Series: Thompson Sisters #
Published by: Cincinnatus Press on December 4, 2012
Genre: Contemporary, Romance
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Everyone should have something to rebel against.
Crank Wilson left his South Boston home at sixteen to start a punk band and burn out his rage at the world. Six years later, he's still at odds with his father, a Boston cop, and doesn't ever speak to his mother. The only relationship that really matters is with his younger brother, but watching out for Sean can be a full-time job. The one thing Crank wants in life is to be left the hell alone to write his music and drive his band to success.
Julia Thompson left a secret behind in Beijing that exploded into scandal in Washington, DC, threatening her father's career and dominating her family's life. Now, in her senior year at Harvard, she's haunted by a voice from her past and refuses to ever lose control of her emotions again, especially when it comes to a guy.
When Julia and Crank meet at an anti-war protest in Washington in the fall of 2002, the connection between them is so powerful it threatens to tear everything apart.
This book is an extremely tough one for me to review. Ultimately, I did like the story, but I didn’t fully connect to it as much as I hoped I would.
Julia is from a really privileged family but has serious traumas from her past that still haunt her and make her unable to trust or connect with people. Crank is a high school drop out who is struggling to make it as a musician, and has family problems of his own. The two come together and end up changing each other for the better.
I think one of my problems with the book was Crank. I was never really sold on him. I got really tired of reading from his point of view, and he acted like too much of an asshat for me to really like him. He definitely has his sweet moments, but he also acted like an arrogant prick and his horny boy attitude bugged me sometimes. It almost made me wonder why Julia liked him. He did get better at the end and became a pretty sweet guy, but at the beginning—when Julia started to like him—he was mostly a bit of a self-obsessed prick. Also, Crank’s point of view was riddled with quotes like this:
So we walked to the elevators, me slightly behind her, so I could look at her butt as she walked. I never said I wasn’t a bit of a pig… or maybe a lot. But some things you just have to appreciate.
Before you think I’m a complete pig…never mind. I am. I was intentionally running behind her as we tore through the terminal.
I looked past the first one (which actually wasn’t the first one I quoted—there were probably at least two before that). But after like the fifth time I read the exact same passage, I got really tired of it. Not only was it repetitive, but it made me really dislike Crank. Just something about his attitude made me imagine him as a horny little 15-year-old, rather than the 20-something guy I think he was supposed to be.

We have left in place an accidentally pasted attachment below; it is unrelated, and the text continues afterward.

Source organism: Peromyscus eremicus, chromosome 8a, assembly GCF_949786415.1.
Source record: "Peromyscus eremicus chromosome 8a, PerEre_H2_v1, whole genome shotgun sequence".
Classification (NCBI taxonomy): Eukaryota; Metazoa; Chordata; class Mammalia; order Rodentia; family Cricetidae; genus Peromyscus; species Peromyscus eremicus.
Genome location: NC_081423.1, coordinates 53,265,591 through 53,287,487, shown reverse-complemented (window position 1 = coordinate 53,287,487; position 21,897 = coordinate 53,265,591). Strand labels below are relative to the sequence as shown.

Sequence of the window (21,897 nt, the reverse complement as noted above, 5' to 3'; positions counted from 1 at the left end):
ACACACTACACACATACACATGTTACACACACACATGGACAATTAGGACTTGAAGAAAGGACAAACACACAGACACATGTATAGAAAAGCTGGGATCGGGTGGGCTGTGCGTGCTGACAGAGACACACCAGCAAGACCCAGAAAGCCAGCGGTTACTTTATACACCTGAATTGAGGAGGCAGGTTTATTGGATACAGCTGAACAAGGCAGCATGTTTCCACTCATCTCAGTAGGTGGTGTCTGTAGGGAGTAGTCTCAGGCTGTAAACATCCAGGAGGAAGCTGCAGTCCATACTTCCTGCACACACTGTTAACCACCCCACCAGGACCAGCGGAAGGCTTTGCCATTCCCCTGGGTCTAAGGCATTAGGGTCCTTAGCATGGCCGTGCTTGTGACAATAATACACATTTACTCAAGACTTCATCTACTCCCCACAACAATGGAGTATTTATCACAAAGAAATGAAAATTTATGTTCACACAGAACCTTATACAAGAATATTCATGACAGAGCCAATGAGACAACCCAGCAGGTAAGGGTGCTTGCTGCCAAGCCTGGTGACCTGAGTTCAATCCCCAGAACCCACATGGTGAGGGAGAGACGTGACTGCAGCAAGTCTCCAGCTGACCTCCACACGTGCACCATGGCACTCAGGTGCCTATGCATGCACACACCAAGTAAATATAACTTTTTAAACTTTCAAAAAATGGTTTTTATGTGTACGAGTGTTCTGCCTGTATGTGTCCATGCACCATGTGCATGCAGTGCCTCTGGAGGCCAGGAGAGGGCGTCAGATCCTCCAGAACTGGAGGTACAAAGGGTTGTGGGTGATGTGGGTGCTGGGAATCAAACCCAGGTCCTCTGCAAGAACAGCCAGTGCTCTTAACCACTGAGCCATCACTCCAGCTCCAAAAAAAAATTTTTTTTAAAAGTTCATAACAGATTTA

And then there was Julia… for the most part, I did like Julia. She had a pretty nasty past, but she’s still a really strong and independent character. What I didn’t like was her whole take on relationships. I get that she had some reservations, but I didn’t like that she had those reservations for 90% of the book. The entire time, she pushed away a real relationship. She never wanted to commit to Crank. I think that made the book a little dull and slow-paced for me. I wanted to read about a really sweet, passionate relationship, but it was hard to get into it when Julia was ALWAYS pushing Crank away. I would have preferred it if they had a real relationship and had to overcome difficulties to stay together, rather than them not having a real relationship but having to overcome their pasts so that they could have one… if that makes sense.
A Song for Julia wasn’t a bad book by any means, it just didn’t make me fall in love or break my heart. The most emotion I showed during the book was when I read about the band at the end, and when I read a hilarious dinner scene with the President. The relationship part—which was kind of the whole point of the book—never brought out any emotion in me. It was the side plots that made me smile, giggle, and get excited. I really wanted this book to shake me to my core and I wanted a romance story that I would love. That didn’t really happen. Maybe because Julia and Crank aren’t actually “together” for most of the book, so I never even got the chance to love their relationship… because it wasn’t ever there. We learn about the individual characters, their problems, and their development; but there isn’t enough focus on them actually desperately wanting to be together. I feel like I missed that.
I do think that a lot of people will love this book and its romance—it just didn’t click with me, for whatever reason. Reading some other reviews, loads of people got really emotional and heartbroken over the story. I really wish I could have been one of them.
Again, this isn’t a bad book. I would still recommend it to people since I can see the potential for emotion and heartbreak, and the story is interesting. I feel like maybe I just got unlucky and too many small things built up and hindered my enjoyment of it.